North Pacific floating processors are the most efficient of all methods of capturing and processing the pollock and related species. The industry leader is American Seafoods Company (ASC), which, as a result of its scale, is recognized as the most efficient (and profitable) of all of the floating processors. As such, the value of the quota it controls should be the highest in the industry.
Using publicly available data on ASC, here’s how “pollock math” works. Continuation of ASC’s recent level of performance implies a discounted cash flow value of roughly $600 million for the business. Part of ASC’s value is associated with non-ASC owned resources. Granting $50 million to those activities yields a $550 million value for the processing capacity, working capital to conduct the business, and pollock quota, as illustrated in the above table.
As the industry’s most efficient processor and the only source of public data, most quota owners view ASC’s value per metric ton as the definitive value benchmark. In reality, it should not be the standard, but rather the high-water mark based on the company’s industry leading performance. Although information is not publicly available, indications are that other floating processors earn 30% to 40% less per owned metric ton than ASC. Shore-based and mothership processors purportedly earn even less per ton. Accordingly, the value of quota held by smaller floating processors, catcher vessels, motherships, and shore-based processors should be less.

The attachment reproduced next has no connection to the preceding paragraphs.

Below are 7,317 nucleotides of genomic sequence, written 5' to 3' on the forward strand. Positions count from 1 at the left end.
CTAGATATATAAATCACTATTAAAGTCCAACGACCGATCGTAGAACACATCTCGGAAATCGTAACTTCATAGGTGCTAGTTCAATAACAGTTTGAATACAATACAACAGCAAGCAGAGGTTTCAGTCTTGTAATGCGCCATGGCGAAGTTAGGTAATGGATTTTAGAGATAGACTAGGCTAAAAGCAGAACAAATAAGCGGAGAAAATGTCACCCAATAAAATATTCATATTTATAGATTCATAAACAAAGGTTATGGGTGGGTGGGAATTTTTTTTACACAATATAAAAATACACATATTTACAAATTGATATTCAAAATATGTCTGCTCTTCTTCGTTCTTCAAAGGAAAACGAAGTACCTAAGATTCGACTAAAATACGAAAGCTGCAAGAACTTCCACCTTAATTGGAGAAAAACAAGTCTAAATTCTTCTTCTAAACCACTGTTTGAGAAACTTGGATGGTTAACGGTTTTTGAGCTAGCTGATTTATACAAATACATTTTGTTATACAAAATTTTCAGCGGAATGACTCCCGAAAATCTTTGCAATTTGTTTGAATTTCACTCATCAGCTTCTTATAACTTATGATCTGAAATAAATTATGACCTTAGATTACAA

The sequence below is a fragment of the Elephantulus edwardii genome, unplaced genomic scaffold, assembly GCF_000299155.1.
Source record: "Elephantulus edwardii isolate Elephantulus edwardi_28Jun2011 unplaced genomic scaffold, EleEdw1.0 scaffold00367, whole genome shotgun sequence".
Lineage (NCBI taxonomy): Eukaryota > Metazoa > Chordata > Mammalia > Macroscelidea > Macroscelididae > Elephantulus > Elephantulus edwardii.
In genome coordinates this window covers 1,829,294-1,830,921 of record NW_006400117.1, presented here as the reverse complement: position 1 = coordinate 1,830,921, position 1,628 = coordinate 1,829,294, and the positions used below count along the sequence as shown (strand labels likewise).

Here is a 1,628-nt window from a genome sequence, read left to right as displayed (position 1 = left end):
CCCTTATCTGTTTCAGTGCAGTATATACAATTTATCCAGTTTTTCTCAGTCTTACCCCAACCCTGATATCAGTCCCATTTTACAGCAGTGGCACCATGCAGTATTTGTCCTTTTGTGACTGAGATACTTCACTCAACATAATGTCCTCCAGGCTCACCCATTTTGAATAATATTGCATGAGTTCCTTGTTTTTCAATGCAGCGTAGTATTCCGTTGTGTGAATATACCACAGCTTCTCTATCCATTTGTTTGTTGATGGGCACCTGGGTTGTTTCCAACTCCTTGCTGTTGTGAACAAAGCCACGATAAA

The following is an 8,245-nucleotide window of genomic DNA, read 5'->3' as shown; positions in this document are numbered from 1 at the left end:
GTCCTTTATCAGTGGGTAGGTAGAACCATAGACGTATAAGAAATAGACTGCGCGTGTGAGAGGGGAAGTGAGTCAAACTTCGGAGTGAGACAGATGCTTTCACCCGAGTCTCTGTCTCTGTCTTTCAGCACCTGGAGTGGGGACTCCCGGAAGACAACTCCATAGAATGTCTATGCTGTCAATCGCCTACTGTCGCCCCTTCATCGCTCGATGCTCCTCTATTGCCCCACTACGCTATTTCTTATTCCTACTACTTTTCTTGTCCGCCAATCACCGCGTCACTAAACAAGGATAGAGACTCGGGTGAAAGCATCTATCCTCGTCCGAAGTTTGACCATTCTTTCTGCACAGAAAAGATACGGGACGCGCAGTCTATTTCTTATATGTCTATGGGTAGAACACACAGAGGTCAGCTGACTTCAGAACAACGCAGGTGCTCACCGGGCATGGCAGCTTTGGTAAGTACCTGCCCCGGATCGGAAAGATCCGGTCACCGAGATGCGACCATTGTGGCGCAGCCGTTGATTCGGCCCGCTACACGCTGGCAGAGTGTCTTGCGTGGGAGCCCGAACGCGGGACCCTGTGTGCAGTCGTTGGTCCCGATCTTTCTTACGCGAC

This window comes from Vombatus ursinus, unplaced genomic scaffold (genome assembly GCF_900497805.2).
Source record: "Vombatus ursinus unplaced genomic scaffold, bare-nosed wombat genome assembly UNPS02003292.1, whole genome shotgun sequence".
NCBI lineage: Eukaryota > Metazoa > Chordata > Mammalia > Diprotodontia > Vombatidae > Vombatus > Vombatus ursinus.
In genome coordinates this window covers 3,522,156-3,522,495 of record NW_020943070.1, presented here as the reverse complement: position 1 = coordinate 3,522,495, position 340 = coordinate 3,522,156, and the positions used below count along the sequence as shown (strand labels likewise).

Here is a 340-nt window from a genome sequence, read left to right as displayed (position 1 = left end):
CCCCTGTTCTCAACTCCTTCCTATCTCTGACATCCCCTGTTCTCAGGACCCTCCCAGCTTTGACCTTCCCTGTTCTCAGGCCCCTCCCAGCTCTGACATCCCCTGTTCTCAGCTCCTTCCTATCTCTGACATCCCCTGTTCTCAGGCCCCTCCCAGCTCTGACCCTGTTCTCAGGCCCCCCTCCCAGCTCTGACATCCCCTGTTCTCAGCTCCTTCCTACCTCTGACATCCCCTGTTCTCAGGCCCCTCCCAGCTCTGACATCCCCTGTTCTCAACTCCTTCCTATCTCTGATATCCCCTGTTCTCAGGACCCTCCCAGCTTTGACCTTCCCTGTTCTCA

In every industry, there is unrelenting pressure to drive ever-greater efficiency. There is more efficiency to be created in the bottom-fishing industry through further consolidation of the quota and processing assets. But, unrealistic value expectations set on the basis of ASC operating performance, and reinforced by CDQ investment transactions, have stymied the efforts of investors to buy or invest in businesses in the industry over the past five years. When it is all boiled down to dollars per ton, owners continue to have trouble seeing that a ton of their quota is not worth as much as ASC’s quota. Speculation of even higher values for ASC have left even the most aggressive CDQ groups unable to complete transactions at premium prices.
The effect of the growing amount of CDQ wealth, the requirement for reinvestment in the seafood industry, and the willingness of owners to wait for the “CDQ deal” has slowed transactions in an industry in which the age of ownership and the potential of consolidation synergies should be stimulating brisk activity. Price and value disconnects do not continue unabated indefinitely. In this case, one simple event could “let the air” out of the balloon. CDQ groups, which represent the pricing force in the industry, are currently restricted, in terms of new investments, to the Alaskan seafood industry. A modification of the rules to allow CDQ groups to broaden their investment focus beyond the seafood industry would put North Pacific investments on the same grounds as other opportunities in the world. When that occurs, price and value will start to converge. Our view is that industry shareholders would be well served to consider consolidation opportunities, even if the prices do not reach ASC’s high water-mark.